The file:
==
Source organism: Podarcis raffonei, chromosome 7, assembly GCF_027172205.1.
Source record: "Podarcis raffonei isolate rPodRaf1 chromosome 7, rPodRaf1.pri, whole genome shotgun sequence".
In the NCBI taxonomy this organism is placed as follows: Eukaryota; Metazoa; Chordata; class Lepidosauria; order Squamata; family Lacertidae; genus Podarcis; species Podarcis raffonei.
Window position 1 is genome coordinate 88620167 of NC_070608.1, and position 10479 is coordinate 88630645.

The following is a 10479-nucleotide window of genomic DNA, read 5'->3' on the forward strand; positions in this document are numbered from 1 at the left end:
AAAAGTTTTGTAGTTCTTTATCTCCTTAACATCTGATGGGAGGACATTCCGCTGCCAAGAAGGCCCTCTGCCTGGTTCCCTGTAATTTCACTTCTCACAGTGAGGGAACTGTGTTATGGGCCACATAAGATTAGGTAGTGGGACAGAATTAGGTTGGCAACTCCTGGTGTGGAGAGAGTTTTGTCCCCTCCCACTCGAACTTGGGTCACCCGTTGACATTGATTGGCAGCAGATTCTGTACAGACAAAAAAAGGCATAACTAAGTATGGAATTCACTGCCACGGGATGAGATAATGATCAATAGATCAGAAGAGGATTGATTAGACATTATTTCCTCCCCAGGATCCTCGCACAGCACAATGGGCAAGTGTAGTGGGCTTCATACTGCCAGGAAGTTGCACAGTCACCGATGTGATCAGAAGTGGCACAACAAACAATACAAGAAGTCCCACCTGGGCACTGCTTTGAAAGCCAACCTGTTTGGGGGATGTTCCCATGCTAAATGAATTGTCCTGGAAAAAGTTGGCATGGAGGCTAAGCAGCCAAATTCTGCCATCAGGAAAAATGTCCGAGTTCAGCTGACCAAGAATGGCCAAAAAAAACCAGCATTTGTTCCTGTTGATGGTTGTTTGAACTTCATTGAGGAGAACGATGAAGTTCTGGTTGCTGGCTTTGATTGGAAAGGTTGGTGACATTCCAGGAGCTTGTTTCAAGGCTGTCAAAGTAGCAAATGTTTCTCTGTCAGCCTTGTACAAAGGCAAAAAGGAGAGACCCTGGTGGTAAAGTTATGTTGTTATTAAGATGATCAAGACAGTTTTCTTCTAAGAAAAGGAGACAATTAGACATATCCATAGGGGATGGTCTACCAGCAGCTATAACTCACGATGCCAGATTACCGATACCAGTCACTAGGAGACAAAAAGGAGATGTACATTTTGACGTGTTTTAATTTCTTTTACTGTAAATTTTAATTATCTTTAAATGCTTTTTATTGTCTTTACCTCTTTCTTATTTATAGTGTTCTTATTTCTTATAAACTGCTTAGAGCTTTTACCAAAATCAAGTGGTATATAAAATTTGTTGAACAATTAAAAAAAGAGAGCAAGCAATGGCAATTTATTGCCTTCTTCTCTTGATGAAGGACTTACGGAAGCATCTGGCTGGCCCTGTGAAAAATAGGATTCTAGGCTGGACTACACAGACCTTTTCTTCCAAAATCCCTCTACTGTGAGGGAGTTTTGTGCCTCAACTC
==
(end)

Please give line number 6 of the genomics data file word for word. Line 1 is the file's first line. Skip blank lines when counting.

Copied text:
AAAAGTTTTGTAGTTCTTTATCTCCTTAACATCTGATGGGAGGACATTCCGCTGCCAAGAAGGCCCTCTGCCTGGTTCCCTGTAATTTCACTTCTCACAGTGAGGGAACTGTGTTATGGGCCACATAAGATTAGGTAGTGGGACAGAATTAGGTTGGCAACTCCTGGTGTGGAGAGAGTTTTGTCCCCTCCCACTCGAACTTGGGTCACCCGTTGACATTGATTGGCAGCAGATTCTGTACAGACAAAAAAAGGCATAACTAAGTATGGAATTCACTGCCACGGGATGAGATAATGATCAATAGATCAGAAGAGGATTGATTAGACATTATTTCCTCCCCAGGATCCTCGCACAGCACAATGGGCAAGTGTAGTGGGCTTCATACTGCCAGGAAGTTGCACAGTCACCGATGTGATCAGAAGTGGCACAACAAACAATACAAGAAGTCCCACCTGGGCACTGCTTTGAAAGCCAACCTGTTTGGGGGATGTTCCCATGCTAAATGAATTGTCCTGGAAAAAGTTGGCATGGAGGCTAAGCAGCCAAATTCTGCCATCAGGAAAAATGTCCGAGTTCAGCTGACCAAGAATGGCCAAAAAAAACCAGCATTTGTTCCTGTTGATGGTTGTTTGAACTTCATTGAGGAGAACGATGAAGTTCTGGTTGCTGGCTTTGATTGGAAAGGTTGGTGACATTCCAGGAGCTTGTTTCAAGGCTGTCAAAGTAGCAAATGTTTCTCTGTCAGCCTTGTACAAAGGCAAAAAGGAGAGACCCTGGTGGTAAAGTTATGTTGTTATTAAGATGATCAAGACAGTTTTCTTCTAAGAAAAGGAGACAATTAGACATATCCATAGGGGATGGTCTACCAGCAGCTATAACTCACGATGCCAGATTACCGATACCAGTCACTAGGAGACAAAAAGGAGATGTACATTTTGACGTGTTTTAATTTCTTTTACTGTAAATTTTAATTATCTTTAAATGCTTTTTATTGTCTTTACCTCTTTCTTATTTATAGTGTTCTTATTTCTTATAAACTGCTTAGAGCTTTTACCAAAATCAAGTGGTATATAAAATTTGTTGAACAATTAAAAAAAGAGAGCAAGCAATGGCAATTTATTGCCTTCTTCTCTTGATGAAGGACTTACGGAAGCATCTGGCTGGCCCTGTGAAAAATAGGATTCTAGGCTGGACTACACAGACCTTTTCTTCCAAAATCCCTCTACTGTGAGGGAGTTTTGTGCCTCAACTC